Above is the Epi-Olmec carved monument from Veracruz, Mexico, known as the La Mojarra Stela. It dates to the 2nd century CE. making it one of Mesoamerica's earliest known written records. A ruler is depicted with the Fleur de lis emblem of divine rulership encoded into his elaborate headdress. The headdress takes the form of a supernatural bird known as the Principal Bird deity, which sits atop the Tree of Life at the center of the world.  
      
                     
  Above is a Late-Preclassic (100 B.C.) mural painting from the ruins of San Bartolo in present day Guatemala, which depicts the Principal Bird Deity atop the Tree of Life, crowned with a symbol similar in shape symbolizing resurrection and rebirth, arguably the same meaning as the Old World Fleur de lis emblem.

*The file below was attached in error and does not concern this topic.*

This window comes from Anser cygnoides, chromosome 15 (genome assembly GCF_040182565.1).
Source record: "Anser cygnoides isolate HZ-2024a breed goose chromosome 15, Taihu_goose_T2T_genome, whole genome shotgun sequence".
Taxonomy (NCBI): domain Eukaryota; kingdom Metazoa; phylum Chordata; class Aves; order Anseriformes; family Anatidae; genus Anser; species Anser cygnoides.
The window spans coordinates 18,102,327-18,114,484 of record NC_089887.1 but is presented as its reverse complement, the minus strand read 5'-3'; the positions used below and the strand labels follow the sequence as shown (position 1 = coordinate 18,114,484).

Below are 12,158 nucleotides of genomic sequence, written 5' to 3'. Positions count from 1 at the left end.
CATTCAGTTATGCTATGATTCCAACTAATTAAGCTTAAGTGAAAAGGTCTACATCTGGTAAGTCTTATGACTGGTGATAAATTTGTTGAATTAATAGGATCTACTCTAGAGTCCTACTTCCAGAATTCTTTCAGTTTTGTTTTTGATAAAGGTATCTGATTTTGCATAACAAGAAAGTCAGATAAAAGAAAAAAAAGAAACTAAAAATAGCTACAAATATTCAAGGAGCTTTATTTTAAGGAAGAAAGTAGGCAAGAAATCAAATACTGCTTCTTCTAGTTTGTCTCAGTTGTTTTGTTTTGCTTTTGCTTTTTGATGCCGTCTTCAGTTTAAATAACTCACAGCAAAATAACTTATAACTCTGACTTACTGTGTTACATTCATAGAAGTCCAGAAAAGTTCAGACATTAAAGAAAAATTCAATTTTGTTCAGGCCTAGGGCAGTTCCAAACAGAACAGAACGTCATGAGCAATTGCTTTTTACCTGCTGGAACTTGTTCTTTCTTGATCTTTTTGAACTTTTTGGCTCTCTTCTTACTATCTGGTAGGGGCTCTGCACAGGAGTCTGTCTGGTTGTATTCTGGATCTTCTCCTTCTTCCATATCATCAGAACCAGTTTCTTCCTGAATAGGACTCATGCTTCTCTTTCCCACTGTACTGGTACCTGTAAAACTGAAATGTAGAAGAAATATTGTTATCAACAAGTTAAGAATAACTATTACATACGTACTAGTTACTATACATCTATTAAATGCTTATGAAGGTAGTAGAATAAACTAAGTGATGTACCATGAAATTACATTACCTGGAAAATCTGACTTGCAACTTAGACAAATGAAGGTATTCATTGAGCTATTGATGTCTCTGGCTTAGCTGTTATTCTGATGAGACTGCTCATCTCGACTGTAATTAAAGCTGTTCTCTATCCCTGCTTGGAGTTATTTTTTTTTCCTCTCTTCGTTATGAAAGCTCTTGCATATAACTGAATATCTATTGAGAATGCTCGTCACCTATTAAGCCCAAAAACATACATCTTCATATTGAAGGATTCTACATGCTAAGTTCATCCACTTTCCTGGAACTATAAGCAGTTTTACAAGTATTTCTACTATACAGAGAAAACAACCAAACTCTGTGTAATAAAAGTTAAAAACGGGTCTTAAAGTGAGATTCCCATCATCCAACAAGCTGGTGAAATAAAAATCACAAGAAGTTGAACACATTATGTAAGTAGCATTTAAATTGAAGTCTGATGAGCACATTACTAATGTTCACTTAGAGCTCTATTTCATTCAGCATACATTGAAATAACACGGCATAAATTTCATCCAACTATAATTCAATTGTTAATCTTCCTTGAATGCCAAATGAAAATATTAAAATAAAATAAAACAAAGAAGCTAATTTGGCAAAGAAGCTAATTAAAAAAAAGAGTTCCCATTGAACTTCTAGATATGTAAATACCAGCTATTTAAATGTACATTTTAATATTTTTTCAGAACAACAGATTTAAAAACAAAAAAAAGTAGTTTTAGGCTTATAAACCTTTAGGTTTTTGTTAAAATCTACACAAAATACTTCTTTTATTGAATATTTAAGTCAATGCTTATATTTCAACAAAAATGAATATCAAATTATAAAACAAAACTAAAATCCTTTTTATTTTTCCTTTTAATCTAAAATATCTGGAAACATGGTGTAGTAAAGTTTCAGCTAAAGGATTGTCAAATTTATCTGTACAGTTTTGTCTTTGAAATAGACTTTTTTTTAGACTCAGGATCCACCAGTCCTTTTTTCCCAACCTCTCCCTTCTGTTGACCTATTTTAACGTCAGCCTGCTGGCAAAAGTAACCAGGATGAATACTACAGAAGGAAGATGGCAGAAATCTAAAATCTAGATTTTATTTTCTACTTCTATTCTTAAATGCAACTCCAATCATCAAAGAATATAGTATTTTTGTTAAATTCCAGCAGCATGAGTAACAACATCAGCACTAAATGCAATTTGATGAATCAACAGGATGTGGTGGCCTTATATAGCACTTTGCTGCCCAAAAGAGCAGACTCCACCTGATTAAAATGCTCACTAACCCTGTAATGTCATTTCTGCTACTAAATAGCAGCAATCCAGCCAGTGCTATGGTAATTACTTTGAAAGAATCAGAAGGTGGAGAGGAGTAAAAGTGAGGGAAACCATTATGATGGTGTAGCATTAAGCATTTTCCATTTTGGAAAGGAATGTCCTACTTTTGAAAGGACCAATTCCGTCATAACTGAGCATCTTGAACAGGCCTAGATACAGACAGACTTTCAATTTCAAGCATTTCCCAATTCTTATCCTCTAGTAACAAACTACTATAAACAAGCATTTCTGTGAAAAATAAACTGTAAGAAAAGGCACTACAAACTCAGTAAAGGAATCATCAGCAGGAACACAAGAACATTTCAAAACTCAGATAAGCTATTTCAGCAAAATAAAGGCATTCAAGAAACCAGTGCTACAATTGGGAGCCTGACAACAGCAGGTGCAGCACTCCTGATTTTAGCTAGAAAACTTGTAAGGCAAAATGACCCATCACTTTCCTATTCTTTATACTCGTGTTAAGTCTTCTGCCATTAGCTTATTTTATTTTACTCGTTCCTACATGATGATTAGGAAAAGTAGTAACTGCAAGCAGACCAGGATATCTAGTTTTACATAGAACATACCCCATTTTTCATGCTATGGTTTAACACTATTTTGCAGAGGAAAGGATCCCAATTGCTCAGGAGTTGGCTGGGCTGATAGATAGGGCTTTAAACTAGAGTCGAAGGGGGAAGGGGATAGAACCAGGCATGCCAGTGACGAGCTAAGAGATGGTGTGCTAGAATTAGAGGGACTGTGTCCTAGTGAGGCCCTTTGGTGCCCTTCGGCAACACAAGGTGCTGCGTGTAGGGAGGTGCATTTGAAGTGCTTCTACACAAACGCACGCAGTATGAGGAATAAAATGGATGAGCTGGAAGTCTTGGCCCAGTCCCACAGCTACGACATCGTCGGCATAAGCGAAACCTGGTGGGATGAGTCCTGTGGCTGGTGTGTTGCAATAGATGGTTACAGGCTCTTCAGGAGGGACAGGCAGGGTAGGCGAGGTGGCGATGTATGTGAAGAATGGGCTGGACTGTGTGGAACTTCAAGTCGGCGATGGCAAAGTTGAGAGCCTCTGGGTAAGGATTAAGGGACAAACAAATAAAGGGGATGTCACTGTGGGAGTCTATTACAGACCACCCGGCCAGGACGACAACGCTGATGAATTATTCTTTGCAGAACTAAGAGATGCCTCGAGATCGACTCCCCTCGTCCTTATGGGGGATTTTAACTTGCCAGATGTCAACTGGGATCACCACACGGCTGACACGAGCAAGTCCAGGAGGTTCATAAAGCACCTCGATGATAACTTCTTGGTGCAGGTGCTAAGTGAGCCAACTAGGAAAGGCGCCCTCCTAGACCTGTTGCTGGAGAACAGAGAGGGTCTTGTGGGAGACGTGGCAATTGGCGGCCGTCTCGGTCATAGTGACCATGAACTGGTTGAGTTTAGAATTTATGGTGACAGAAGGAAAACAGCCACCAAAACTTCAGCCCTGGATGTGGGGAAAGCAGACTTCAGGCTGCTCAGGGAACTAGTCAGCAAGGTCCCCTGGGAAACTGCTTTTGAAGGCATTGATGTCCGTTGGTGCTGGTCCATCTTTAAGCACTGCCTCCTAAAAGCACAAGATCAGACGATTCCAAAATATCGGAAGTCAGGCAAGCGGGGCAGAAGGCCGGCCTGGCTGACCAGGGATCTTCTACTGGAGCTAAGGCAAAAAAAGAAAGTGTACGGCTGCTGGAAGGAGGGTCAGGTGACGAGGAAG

Here, again, the mural shown above from the ancient city of Teotihuacan in the Central Valley of Mexico. The scene alludes to divinity and immortality and the dual aspects of the planet Venus as a resurrection star. In Mesoamerica the harpy eagle is a symbol of the Mexican god Quetzalcoatl who represents the Morning Star aspect of the planet Venus. I believe the harpy eagle above is depicted with the goggled eye of the Mexican god Tlaloc who, I believe, represents the Evening Star aspect of the planet Venus.